MILWAUKEE — A new study looking into internet safety for kids ranks Wisconsin among the worst. Several Milwaukee area parents said this doesn’t surprise them.
“No it doesn’t,” said Tiffany Williams.
National safety and security company SafeWise looked at cyberbullying, electronic harassment and sexting. SafeWise Senior Security Expert Rebecca Edwards said Wisconsin is one of the five worst states.
“There is criminal sanction on the books for cyberbullying or electronic harassment and there are school policies against cyberbullying, but there are no laws in place regarding sexting that’s not considered any offense at all, a misdemeanor or a felony,” said Rebecca Edwards.
That doesn’t mean local police aren’t doing their part. Officer Jill Zeise with Brown Deer Police said understanding social media and other online platforms is part of the job.
“We as officers have to continually train in the new technology and new applications and new social media accounts,” said Officer Jill Zeise.
It is no secret social media plays a big part in online dangers. Search warrants from over the summer show how that happens.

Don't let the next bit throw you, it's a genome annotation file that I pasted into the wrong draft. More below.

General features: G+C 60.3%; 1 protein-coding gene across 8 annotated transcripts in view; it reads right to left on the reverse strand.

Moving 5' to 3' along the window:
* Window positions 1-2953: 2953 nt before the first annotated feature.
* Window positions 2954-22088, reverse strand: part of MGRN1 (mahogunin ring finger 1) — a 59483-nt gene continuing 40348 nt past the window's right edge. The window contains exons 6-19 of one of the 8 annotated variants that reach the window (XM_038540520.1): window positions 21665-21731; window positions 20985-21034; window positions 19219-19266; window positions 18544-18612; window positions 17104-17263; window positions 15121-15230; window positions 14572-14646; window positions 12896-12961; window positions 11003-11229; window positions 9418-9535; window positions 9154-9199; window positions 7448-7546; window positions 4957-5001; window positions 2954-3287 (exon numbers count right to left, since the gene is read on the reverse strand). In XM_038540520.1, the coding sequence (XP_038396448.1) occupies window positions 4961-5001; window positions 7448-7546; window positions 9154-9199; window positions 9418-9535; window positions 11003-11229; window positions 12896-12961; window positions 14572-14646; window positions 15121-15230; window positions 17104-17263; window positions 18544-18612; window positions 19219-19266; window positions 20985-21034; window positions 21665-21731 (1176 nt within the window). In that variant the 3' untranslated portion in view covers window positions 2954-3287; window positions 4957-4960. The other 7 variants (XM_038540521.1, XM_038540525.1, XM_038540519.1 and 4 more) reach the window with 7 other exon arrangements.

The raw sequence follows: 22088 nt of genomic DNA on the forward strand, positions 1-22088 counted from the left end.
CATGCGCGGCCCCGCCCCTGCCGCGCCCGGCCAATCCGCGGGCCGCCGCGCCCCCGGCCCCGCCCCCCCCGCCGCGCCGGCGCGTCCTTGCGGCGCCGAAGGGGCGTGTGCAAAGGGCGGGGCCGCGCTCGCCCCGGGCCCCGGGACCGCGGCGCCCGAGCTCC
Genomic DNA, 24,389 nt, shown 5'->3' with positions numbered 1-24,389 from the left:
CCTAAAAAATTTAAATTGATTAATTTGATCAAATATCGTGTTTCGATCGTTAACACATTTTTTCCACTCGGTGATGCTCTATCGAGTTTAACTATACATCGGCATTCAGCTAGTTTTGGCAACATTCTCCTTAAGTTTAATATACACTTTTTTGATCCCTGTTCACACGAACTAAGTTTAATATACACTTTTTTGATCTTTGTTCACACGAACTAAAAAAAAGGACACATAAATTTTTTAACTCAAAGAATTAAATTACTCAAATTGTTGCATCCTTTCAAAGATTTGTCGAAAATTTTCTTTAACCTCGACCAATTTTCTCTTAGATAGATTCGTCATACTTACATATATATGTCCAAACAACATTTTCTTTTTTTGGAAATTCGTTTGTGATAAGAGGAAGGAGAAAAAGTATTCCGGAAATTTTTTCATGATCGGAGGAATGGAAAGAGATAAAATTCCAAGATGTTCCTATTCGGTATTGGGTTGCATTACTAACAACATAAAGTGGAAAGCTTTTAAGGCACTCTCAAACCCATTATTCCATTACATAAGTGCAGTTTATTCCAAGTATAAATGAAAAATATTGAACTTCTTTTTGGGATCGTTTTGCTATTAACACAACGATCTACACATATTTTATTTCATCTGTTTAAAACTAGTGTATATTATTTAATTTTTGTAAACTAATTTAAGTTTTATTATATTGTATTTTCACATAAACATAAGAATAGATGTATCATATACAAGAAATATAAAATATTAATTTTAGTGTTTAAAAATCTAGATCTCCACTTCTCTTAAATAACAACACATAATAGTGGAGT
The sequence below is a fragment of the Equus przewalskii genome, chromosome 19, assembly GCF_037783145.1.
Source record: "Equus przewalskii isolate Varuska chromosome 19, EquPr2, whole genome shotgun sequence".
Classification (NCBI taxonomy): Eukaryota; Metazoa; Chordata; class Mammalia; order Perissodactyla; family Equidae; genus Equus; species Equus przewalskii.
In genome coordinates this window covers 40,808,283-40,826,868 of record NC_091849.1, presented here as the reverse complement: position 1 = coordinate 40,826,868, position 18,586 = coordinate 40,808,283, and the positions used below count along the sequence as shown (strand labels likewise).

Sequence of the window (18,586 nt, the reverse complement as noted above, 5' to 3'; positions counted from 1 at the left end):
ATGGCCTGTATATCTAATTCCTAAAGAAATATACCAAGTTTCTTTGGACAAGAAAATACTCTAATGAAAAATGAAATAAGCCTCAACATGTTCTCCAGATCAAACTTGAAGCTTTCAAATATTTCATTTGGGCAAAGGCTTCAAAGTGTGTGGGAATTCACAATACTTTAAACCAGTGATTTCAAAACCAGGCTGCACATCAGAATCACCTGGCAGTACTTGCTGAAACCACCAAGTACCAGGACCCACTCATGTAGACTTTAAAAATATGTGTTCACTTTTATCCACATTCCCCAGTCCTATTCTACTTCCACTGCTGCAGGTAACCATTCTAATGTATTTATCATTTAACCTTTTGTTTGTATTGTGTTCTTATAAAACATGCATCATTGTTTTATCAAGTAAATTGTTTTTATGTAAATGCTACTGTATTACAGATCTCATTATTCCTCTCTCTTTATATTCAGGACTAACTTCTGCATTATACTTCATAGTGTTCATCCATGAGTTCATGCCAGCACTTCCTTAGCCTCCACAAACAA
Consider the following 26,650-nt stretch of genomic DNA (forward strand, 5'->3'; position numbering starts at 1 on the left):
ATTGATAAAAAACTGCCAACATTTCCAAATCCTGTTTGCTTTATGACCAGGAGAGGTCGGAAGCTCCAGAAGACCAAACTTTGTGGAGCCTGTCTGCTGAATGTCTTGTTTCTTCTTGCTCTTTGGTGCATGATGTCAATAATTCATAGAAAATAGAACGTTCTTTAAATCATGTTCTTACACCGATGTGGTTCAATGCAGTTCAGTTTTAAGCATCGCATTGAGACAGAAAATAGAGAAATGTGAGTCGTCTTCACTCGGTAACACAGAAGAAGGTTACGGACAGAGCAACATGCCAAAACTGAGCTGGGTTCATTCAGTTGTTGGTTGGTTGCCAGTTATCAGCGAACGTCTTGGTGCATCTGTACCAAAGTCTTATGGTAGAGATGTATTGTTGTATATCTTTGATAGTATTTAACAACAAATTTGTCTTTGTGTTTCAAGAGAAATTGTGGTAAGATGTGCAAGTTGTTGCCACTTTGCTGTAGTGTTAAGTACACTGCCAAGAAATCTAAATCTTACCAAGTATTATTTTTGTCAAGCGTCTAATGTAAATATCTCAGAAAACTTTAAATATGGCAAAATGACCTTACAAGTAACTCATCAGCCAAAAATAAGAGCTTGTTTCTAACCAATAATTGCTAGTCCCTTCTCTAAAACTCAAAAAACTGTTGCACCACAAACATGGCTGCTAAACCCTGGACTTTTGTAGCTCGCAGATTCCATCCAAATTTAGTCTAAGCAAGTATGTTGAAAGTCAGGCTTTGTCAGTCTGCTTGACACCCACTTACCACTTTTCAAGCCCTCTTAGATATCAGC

In Brown Deer, a 10-year-old Brown Deer girl sent nude photos via Snapchat. The warrant said in one conversation a man showed grooming behavior.
In Greenfield, a 13-year-old sent a man nude pictures and video on Snapchat after she said she was threatened by someone who was going to hack into her account.
In Franklin, a teen told a school resource officer about an Instagram account with inappropriate pictures of Franklin High School students. Court records show more than one of the girls didn’t consent to their pictures being posted.
This is difficult for parents to hear.
“It scares me because they think they do, but actually they don’t because they’re not adults yet,” said Carolyn Wright.
“It scares me because it exposes the child to a lot that you may not even want your kids even at a younger age like my son to be involved with,” said Williams.
Experts encourage parents to start a conversation about online dangers early.
“The main one is do not give out any personal information. Don’t give out their full name, don’t give an address, don’t send photos of themselves,” said Officer Zeise.
“Parents need to let kids be wary of chat rooms and people reaching out to them that are people they don’t know in real life,” said Edwards.
They also suggest monitoring your kids’ email and being the administrator on their social media accounts.
“It’s not for spying on your kids,” said Edwards. “It’s for trying to protect them from the vulnerabilities and the threats that are out there.”
We reached out to the Attorney General’s Office about this study. A spokesperson referred us to two laws on the books: the revenge porn law when someone posts a picture without consent and possession of child pornography.
for an Internet safety guide for kids.